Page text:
Cocaine and Breastfeeding: Duration & Side Effects on Infants | Banyan Treatment Centers

Cocaine and Breastfeeding: Duration & Side Effects on Infants

Cocaine and Breastfeeding: Duration & Side Effects on Infants
 

Also known as crack, cocaine is a powerful and highly addictive central nervous system (CNS) stimulant that’s easily absorbed into the body. Cocaine is used in various ways, such as snorting, injecting, and smoking for a stimulating and euphoric high. Unfortunately, despite the many risks of using cocaine, it’s the third most abused drug in the world, and its abuse is common among all groups of people, even breastfeeding mothers.1 We’ve already talked about benzodiazepines and breastfeeding, so today, we’re exploring cocaine and breastfeeding and how the drug affects breast milk and the child.


Effects and Duration of Cocaine in Breast milk

Cocaine can pass through breast milk, and for breastfeeding mothers who use cocaine, the concentration of the drug is usually higher in milk than it is in blood. Cocaine has a high milk to plasma ratio, meaning the drug is more concentrated and longer-lasting in breast milk than in the bloodstream. Additionally, a cocaine high is also relatively short, but it takes the body longer to metabolize and eliminate the drug.

This means that even if the effects of cocaine have already worn off, the drug itself can linger in a mother’s breast milk and negatively affect her breastfeeding infant. Newborn babies are also naturally sensitive, so it’s no surprise that cocaine can impact them more severely. In fact, traces of cocaine can be detected in infants’ urine for over a week.2

So how long does cocaine last in breast milk? As we previously mentioned, cocaine is more concentrated in breast milk than in blood plasma, which means that the drug is even more harmful to a child should they consume cocaine-laden breast milk. In cases when an infant does drink breast milk with cocaine, the drug is broken down in the infant’s gut.

However, considering that an infant’s capacity to metabolize drugs and clear them from their system is not fully developed, even small doses of cocaine can last longer and produce more intense side effects than they would in an adult. With that said, research shows that cocaine can last up to 60 hours in breast milk.4 Keep in mind, though, that factors like doses taken and frequency of use can impact this timeline.

Moreover, under certain circumstances, mothers with a history of cocaine use but who no longer actively use the drug may safely breastfeed their children. However, according to experts, women with a history of cocaine abuse who want to breastfeed must meet these requirements:3

  • They test negative for cocaine at the time of delivery
  • They’ve been abstinent from cocaine for at least 90 days before delivery
  • They are receiving cocaine addiction treatment
  • They plan to continue addiction treatment postpartum
  • They have approval from their substance abuse counselor that they can safely breastfeed
  • They have engaged in and are compliant with prenatal care
  • They have no other contraindications (specific situations in which a drug or procedure can be harmful) to breastfeeding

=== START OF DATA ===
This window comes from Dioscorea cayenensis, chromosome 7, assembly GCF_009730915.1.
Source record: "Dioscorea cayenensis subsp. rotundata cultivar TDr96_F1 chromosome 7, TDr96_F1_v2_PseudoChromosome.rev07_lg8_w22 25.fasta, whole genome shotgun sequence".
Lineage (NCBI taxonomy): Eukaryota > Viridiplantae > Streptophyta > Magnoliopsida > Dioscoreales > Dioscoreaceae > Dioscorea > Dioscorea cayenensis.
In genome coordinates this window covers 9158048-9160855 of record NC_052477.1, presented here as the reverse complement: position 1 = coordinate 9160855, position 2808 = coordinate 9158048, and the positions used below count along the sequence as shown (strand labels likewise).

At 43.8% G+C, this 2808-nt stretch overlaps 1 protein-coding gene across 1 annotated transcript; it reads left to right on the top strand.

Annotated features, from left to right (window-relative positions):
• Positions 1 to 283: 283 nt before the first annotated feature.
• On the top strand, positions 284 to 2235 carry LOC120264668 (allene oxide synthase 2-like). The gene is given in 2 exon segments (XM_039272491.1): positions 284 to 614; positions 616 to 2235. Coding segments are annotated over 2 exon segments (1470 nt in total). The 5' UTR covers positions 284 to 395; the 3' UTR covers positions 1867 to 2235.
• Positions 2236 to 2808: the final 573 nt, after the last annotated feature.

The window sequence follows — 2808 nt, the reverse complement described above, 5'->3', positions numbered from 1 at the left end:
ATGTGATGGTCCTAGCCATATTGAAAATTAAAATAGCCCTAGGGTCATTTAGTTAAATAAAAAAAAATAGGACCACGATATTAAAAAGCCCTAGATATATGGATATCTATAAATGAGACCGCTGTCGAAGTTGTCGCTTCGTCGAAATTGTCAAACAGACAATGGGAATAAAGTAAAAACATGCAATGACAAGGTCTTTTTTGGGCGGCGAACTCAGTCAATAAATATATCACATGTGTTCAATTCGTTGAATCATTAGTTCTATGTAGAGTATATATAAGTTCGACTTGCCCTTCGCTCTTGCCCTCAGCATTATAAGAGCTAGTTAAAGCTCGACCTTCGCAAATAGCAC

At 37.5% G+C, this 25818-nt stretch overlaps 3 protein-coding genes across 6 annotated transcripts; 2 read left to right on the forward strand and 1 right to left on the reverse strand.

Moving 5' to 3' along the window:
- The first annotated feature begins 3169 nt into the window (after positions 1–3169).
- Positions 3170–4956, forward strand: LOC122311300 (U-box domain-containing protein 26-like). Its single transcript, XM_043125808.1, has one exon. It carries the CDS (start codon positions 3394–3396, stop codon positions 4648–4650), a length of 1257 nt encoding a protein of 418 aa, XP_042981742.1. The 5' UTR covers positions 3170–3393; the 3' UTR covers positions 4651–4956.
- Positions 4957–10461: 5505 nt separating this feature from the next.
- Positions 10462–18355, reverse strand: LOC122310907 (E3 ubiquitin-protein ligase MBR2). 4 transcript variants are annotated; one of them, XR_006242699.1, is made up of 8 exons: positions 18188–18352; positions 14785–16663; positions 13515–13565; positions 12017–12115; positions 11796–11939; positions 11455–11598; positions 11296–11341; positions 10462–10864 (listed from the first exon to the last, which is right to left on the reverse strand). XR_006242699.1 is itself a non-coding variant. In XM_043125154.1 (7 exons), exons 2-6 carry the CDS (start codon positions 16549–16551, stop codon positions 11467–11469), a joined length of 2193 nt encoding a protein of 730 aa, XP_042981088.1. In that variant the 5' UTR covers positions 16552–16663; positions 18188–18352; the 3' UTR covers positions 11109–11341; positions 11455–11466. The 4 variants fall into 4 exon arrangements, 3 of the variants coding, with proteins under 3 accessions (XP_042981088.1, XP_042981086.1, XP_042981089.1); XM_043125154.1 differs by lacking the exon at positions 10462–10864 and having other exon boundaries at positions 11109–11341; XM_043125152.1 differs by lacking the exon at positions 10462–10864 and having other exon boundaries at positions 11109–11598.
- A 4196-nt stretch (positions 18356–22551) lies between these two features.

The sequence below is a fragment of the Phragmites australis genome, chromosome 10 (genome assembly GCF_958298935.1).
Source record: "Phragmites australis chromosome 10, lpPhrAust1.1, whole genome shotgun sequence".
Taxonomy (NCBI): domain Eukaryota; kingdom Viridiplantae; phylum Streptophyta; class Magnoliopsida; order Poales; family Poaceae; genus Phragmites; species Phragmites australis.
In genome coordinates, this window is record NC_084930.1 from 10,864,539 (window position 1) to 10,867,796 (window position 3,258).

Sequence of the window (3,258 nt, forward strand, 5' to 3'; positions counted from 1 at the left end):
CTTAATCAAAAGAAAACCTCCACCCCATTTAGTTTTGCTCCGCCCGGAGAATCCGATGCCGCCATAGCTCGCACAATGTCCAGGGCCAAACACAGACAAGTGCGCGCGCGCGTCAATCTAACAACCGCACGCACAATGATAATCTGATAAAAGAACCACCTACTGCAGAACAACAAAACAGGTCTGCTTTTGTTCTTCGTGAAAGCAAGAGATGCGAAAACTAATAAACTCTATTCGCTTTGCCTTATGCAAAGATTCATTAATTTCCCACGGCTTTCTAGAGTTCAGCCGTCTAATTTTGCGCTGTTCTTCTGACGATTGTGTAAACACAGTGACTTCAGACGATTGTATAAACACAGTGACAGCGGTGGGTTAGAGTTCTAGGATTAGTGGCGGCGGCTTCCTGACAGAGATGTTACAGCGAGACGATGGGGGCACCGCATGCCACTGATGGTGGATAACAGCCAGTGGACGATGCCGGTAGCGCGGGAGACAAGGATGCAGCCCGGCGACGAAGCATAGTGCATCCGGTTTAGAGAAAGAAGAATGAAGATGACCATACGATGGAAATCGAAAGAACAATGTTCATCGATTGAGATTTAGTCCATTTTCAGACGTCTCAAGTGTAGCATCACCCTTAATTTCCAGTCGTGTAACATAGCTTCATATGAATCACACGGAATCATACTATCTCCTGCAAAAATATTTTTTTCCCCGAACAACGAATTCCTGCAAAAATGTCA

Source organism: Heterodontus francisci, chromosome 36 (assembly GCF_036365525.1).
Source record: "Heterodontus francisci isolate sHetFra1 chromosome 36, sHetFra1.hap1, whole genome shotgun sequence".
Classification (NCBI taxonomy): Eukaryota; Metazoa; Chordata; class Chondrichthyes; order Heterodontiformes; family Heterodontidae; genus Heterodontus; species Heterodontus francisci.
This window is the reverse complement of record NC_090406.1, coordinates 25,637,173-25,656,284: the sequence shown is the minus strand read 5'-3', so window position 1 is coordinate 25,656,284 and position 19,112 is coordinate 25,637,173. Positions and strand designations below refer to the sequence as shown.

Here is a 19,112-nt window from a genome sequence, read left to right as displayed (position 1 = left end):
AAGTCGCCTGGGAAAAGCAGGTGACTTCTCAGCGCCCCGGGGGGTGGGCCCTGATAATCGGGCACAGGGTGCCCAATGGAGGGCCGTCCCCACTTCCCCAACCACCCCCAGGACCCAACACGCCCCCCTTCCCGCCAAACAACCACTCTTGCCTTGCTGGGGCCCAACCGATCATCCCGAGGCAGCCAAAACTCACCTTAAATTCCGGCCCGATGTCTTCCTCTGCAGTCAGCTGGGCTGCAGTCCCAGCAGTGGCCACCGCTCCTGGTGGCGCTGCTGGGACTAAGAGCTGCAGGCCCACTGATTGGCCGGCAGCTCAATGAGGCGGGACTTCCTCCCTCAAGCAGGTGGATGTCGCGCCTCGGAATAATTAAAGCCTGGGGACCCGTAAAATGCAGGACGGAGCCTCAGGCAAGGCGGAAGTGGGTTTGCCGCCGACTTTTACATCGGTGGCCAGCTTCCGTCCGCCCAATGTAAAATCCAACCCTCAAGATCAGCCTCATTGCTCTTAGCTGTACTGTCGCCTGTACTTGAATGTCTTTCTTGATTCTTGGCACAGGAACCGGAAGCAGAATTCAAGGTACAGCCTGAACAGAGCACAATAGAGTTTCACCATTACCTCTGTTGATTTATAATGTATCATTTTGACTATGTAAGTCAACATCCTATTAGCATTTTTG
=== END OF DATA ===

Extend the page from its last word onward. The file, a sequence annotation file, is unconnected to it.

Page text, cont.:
Additionally, nursing mothers should not use cocaine while breastfeeding. It’s advised that no person who interacts with the infant should use cocaine or crack at all. Naturally, infants are especially sensitive, and even having traces of the drug on one’s clothing could expose the baby to harm.


Effects of Cocaine Use While Breastfeeding on Infants

Breast milk that contains cocaine can be detrimental to an infant’s health. Cocaine's powerful stimulating properties, along with the various harmful chemicals and ingredients used to make the drug, can easily overwhelm a baby’s body. Common effects of using cocaine while breastfeeding on infants include:

  • Mood swings
  • Irritability
  • High-pitched crying
  • Nausea and vomiting
  • Diarrhea
  • Hypertension
  • Dilated pupils
  • Hypertension
  • Hyperactive reflexes
  • Rapid heart rate
  • Shallow breathing
  • Seizures

Sadly, as bad as cocaine is for anyone, many nursing mothers with cocaine addictions struggle to quit on their own, which is why professional care is so important. If you’re struggling with cocaine abuse or know someone who is, our Pompano substance abuse treatment center offers IOP and PHP treatment to not only help patients quit using drugs and alcohol but also to help them transition to a sober lifestyle.

Cocaine and breastfeeding should never mesh. Fortunately, our drug rehab is here to help. For more information about our levels of care for substance abuse treatment, call Banyan Treatment Center Pompano today at 888-280-4763.


Sources:
  1. SAMHSA - Key Substance Use and Mental Health Indicators in the United States: Results from the 2018 National Survey on Drug Use and Health
  2. Judith Lauwers & Anna Swisher – Counseling the Nursing Mother
  3. NCBI - ABM Clinical Protocol #21: Guidelines for Breastfeeding and Substance Use or Substance Use Disorder, Revised 2015
  4. NCBI - Drugs and Lactation Database (LactMed) [Internet].


Related Reading:
Long-Term Effects of Neonatal Abstinence Syndrome
Side Effects of Injecting Cocaine
Doing Cocaine for the First Time: Side Effects and Risks
Alyssa
Alyssa
Alyssa who is the National Director of Digital Marketing, joined the Banyan team in 2016, bringing her five-plus years of experience. She has produced a multitude of integrated campaigns and events in the behavioral health and addictions field. Through strategic marketing campaign concepts, Alyssa has established Banyan as an industry leader and a national household name.